Other means of alerting a user to a low power condition are certainly also possible. For example, a visual and/or audible alert may be employed, such as through the use of the LED or audio transducer interfaces described above.
As mentioned previously, sensors, a microprocessor, and other devices may be associated with an evacuation device to form a more advanced prosthetic evacuation system. Such systems may provide for a number of operational modes that offer various advantages in function, convenience, and privacy.
One such operational mode is a multi-speed vacuum mode. At lower levels of power consumption, the vacuum pump motor operates at a reduced level of performance, but also at a reduced noise level. Therefore, in this multi-speed vacuum mode of operation, the user may choose between one of several predetermined levels of vacuum pump performance—with lower performance levels producing less noise and higher performance levels producing more noise. Thus, for example, if the user is in a noise sensitive environment (e.g., the theater, a library, etc.) and their activity level is relatively low, the user may choose a lower performance level to minimize noise. If noise is of little or no concern, then the user might select a higher performance level.
In addition to vacuum pump performance level selection by the user, another way to take advantage of the multi-speed vacuum mode of operation would be to use a level of activity monitor, as described above. Such a level of activity monitor could be used to detect the level of activity of the user and to subsequently adjust the performance of the vacuum pump to an appropriate level. This would have the additional advantage of reducing power consumption when the user is substantially sedentary.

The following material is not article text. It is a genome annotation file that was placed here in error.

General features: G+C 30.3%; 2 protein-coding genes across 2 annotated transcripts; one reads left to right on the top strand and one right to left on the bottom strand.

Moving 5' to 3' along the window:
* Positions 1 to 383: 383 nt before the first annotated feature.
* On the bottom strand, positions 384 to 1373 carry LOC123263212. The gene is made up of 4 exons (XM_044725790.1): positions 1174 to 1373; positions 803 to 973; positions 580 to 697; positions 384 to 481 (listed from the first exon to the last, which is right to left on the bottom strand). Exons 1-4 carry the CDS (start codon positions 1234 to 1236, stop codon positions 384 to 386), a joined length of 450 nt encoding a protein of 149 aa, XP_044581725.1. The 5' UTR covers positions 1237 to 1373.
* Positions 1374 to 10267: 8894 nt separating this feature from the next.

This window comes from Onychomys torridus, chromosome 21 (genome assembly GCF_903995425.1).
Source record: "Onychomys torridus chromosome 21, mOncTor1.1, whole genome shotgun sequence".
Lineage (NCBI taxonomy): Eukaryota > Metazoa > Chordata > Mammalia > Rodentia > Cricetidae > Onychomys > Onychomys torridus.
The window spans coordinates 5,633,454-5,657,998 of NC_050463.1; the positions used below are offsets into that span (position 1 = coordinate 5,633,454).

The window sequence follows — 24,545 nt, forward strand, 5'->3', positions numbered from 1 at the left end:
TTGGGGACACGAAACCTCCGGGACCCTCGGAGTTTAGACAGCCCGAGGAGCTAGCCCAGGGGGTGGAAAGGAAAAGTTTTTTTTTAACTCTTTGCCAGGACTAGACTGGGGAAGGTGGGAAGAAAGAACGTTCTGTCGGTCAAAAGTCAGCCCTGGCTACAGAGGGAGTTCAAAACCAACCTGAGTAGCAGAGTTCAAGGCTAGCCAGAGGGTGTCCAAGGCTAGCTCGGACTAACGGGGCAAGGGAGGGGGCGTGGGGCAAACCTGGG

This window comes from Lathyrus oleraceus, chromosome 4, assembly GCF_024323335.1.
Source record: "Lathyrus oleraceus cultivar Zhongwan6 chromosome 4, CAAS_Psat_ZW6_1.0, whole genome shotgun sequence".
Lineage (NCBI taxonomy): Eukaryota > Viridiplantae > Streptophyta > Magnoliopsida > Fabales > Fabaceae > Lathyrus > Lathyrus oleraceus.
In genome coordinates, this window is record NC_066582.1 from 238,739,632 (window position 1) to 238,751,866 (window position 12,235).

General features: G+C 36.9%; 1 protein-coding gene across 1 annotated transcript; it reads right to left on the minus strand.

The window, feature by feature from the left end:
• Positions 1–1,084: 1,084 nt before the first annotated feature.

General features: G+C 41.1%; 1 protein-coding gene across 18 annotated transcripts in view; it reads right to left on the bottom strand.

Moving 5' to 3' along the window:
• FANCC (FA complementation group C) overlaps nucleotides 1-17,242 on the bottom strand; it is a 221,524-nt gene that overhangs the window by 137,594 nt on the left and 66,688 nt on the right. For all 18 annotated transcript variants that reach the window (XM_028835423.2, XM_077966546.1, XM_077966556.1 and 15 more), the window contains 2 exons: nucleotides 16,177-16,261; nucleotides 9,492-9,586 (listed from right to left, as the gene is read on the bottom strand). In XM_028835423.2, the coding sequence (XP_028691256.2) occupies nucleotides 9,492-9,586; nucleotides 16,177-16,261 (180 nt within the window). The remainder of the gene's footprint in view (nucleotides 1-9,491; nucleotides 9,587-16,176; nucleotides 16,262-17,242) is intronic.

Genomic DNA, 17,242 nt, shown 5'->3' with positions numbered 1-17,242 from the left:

An evacuation device of the present invention may also be used to assist with doffing (removal) of the prosthesis to which it is installed. When removal is desired, the user first typically removes a sealing sleeve, if present, and subsequently releases the vacuum in the socket by either placing a tool therein to open a passageway along the socket interior or by opening or otherwise activating an air valve. With the vacuum released, the prosthesis can then be removed from the residual limb. To assist with the removal process, an evacuation device of the present invention may employ a reversible vacuum pump to pump air back into the distal end of the socket and encourage its dislodgement from the residual limb. Alternatively, an evacuation device of the present invention may use two pumps; one to evacuate the socket during donning of a prosthesis and one to pressurize the socket during doffing of the prosthesis.